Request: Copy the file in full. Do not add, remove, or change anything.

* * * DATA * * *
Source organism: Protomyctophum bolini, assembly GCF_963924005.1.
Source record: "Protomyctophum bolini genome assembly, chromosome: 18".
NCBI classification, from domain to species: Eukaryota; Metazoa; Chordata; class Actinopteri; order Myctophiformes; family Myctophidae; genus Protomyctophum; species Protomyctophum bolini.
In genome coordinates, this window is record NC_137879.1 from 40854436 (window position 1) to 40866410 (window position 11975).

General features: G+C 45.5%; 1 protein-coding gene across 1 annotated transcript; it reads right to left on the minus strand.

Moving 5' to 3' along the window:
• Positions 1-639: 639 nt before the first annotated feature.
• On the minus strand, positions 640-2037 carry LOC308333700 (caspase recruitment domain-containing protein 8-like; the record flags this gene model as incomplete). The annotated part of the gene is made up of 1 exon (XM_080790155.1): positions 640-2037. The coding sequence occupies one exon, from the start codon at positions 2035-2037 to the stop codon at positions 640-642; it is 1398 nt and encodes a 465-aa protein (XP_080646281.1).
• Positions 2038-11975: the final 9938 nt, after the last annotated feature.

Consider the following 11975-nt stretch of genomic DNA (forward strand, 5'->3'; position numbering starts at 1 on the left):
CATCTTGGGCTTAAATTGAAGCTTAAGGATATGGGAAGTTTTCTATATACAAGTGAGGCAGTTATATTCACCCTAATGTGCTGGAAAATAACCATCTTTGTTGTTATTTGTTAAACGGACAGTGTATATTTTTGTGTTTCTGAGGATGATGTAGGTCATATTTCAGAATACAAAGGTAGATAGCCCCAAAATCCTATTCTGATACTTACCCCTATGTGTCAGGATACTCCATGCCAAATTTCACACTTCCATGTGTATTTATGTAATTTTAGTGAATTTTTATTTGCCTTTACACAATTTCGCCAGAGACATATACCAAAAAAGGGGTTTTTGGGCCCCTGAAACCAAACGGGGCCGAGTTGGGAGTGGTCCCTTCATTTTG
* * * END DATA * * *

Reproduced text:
Source organism: Protomyctophum bolini, assembly GCF_963924005.1.
Source record: "Protomyctophum bolini genome assembly, chromosome: 18".
NCBI classification, from domain to species: Eukaryota; Metazoa; Chordata; class Actinopteri; order Myctophiformes; family Myctophidae; genus Protomyctophum; species Protomyctophum bolini.
In genome coordinates, this window is record NC_137879.1 from 40854436 (window position 1) to 40866410 (window position 11975).

General features: G+C 45.5%; 1 protein-coding gene across 1 annotated transcript; it reads right to left on the minus strand.

Moving 5' to 3' along the window:
• Positions 1-639: 639 nt before the first annotated feature.
• On the minus strand, positions 640-2037 carry LOC308333700 (caspase recruitment domain-containing protein 8-like; the record flags this gene model as incomplete). The annotated part of the gene is made up of 1 exon (XM_080790155.1): positions 640-2037. The coding sequence occupies one exon, from the start codon at positions 2035-2037 to the stop codon at positions 640-642; it is 1398 nt and encodes a 465-aa protein (XP_080646281.1).
• Positions 2038-11975: the final 9938 nt, after the last annotated feature.

Consider the following 11975-nt stretch of genomic DNA (forward strand, 5'->3'; position numbering starts at 1 on the left):
CATCTTGGGCTTAAATTGAAGCTTAAGGATATGGGAAGTTTTCTATATACAAGTGAGGCAGTTATATTCACCCTAATGTGCTGGAAAATAACCATCTTTGTTGTTATTTGTTAAACGGACAGTGTATATTTTTGTGTTTCTGAGGATGATGTAGGTCATATTTCAGAATACAAAGGTAGATAGCCCCAAAATCCTATTCTGATACTTACCCCTATGTGTCAGGATACTCCATGCCAAATTTCACACTTCCATGTGTATTTATGTAATTTTAGTGAATTTTTATTTGCCTTTACACAATTTCGCCAGAGACATATACCAAAAAAGGGGTTTTTGGGCCCCTGAAACCAAACGGGGCCGAGTTGGGAGTGGTCCCTTCATTTTG